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Is Poor Shooting the Cause of BC's Woes?

Brian: One of the flaws of this Eagles team is that they are quick to abandon the Flex offense. Players like Rakim Sanders, Reggie Jackson and Joe Trapani can be quick to give up on the Flex and throw up bad shots when in 1-on-1 man coverage. BC fans saw this first-hand when the Eagles scored only 17 points in the second half of their 62-47 loss to Florida State.

In that loss, the Eagles had an offensive efficiency rating of 72.6 and an effective field goal percentage of 39.2.

Sounds bad, but just how bad are these numbers?

Sunday night’s 72.6 offensive efficiency rating was good for the Eagles’ second worse over the last 7 seasons (going back to the 2004 season). The Eagles only shot worse in a 67-48 loss at Virginia Tech back on Tuesday, February 26, 2008. However, BC’s eFG% against Florida State wasn’t even close to a 7 year low. The Eagles shot worse in 15 other games during that span, including this year’s loss to Clemson (38.7) and their home win over Miami (37.1).

Of the 20 worst offensive performances in the last 7 seasons, four of them have come this season. Three of them came last season, with five more coming in the 2007-2008 season. That makes 12 of the worst 20 offensive performances of the last 7 seasons coming in the last 3 years.

Who’s to blame for the poor offensive numbers? Since this trend seems to span the last few seasons, is this the case of Skinner no longer recruiting the right players to play in his offense? Or do you attribute these figures to a lack of in-game leadership from either the coaching staff or the players on the floor? Your thoughts?

Jeff: I'm sure plenty of people have already blamed Skinner for terrible recruiting and lack of coaching over this stretch of poor offensive performances. There's also probably more to come. But the reason for this is simple:

Since Dudley graduated and headed to the NBA, BC has had only one true offensive threat in Tyrese Rice ... and arguably have no offensive threat this season. No matter how great a player is offensively, they can have bad nights and on nights that Rice didn't play well the last few years, BC struggled to score. Now that Rice is gone, that burden to carry the team offensively falls on Reggie Jackson more than anyone else. Jackson is looked to as the man to make something happen when good shots don't present themselves earlier in the shot clock. Jackson is very talented but I think every fan would agree that Rice and Bell were better scorers up until this point in their career (3/4 through their sophomore season).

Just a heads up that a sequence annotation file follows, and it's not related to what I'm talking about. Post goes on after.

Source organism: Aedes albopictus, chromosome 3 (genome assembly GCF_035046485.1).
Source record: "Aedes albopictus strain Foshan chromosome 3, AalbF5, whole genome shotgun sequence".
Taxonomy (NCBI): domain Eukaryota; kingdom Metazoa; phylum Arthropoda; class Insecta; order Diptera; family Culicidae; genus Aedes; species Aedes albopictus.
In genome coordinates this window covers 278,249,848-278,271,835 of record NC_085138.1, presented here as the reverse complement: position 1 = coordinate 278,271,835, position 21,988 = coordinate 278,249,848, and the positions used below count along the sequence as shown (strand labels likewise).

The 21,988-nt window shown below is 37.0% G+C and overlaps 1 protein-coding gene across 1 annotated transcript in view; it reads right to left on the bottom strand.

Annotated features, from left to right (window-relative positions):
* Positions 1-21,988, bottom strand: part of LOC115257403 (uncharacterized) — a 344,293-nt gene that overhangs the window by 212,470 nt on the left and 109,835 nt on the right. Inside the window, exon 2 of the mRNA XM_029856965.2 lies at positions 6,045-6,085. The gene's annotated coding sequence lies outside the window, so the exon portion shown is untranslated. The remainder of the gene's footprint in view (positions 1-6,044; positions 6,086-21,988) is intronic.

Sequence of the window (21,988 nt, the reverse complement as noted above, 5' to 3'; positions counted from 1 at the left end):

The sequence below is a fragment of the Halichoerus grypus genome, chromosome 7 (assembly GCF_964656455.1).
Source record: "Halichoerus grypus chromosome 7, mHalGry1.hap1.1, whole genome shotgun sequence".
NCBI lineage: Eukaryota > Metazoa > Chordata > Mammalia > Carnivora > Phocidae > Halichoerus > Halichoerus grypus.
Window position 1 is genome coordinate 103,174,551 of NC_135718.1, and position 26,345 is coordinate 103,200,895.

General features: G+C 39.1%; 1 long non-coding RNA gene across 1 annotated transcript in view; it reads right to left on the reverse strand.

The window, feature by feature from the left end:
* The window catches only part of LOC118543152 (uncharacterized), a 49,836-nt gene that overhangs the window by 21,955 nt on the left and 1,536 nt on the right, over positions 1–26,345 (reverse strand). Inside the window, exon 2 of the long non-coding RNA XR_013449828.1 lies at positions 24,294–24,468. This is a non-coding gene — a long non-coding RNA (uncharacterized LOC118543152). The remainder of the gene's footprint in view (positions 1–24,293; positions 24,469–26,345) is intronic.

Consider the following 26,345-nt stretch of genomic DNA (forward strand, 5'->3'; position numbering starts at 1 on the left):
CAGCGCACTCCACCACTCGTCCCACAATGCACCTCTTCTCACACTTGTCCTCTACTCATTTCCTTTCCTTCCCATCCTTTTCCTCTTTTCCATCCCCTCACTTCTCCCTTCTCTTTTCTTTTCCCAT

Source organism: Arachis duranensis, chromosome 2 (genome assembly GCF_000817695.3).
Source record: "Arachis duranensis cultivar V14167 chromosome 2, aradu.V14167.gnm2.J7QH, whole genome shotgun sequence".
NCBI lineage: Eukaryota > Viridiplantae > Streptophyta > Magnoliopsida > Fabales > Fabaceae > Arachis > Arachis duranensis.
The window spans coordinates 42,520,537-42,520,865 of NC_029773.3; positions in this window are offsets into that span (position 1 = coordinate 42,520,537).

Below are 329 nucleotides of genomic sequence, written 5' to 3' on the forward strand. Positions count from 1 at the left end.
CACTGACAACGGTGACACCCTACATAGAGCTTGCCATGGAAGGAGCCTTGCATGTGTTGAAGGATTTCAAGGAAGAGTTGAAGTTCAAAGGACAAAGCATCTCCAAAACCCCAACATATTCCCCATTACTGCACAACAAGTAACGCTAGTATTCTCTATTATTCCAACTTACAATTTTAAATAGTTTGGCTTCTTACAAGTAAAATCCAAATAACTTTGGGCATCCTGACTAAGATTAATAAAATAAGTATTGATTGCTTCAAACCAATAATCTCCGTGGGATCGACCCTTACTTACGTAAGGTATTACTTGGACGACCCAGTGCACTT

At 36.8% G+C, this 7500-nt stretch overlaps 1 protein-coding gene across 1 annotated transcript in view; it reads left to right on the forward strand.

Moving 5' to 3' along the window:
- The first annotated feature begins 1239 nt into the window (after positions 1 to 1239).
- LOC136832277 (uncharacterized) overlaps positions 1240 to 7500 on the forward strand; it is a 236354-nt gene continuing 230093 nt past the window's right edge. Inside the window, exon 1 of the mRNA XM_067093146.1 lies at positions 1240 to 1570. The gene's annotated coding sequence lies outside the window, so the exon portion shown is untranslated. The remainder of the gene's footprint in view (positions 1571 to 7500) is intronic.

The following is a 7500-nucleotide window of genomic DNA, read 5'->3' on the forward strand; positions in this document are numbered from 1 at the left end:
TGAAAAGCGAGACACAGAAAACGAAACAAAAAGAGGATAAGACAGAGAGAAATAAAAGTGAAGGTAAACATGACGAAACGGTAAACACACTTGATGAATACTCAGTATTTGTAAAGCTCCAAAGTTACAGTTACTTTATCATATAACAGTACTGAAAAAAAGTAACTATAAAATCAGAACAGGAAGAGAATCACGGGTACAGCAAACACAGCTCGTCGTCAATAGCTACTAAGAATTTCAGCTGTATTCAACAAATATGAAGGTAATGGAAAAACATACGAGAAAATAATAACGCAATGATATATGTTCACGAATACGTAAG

So this must be Skinner's fault, right? Wrong. Skinner only gets to bring on basically 3 kids each season. In order to have two studs on the team in any given season, he needs one out of six players to pan out and exceed expectations. I say only 1 in 6 because if we knew prior to these player's recruitment that they could score 17+ points per game in the ACC, they would've had offers from plenty of schools. Those type of players likely would end up at a top ACC school or Syracuse, UConn, or Georgetown.

Can great coaches make lemonade out of lemons? Yes. Probably at least some of the time. But to expect Skinner to continually turn out these "diamonds in the rough" or steal top recruits away from schools that are not so football and hockey focused is simply expecting too much of him.

Similarly, expecting Trapani - a transfer from Vermont - to hold up the offense is unrealistic. Even to crown Sanders as a huge offensive threat in the ACC just because he has an NBA type body is somewhat unfair to him as well.

BC is one more player away from being real good because we have a bunch of players that can be a great supporting cast. But where is that next great player going to come from? The stands? It worked in football with Steve Aponavicius but I doubt there are any athletic 6'8" guys walking around campus that Skinner hasn't already worked out.

If I absolutely must blame someone, who am I blaming? I'll blame Skinner for not getting some better recruits in here and finding a second offensive player; a player to go with Rice while Rice was still here and a player who could now complement Reggie Jackson.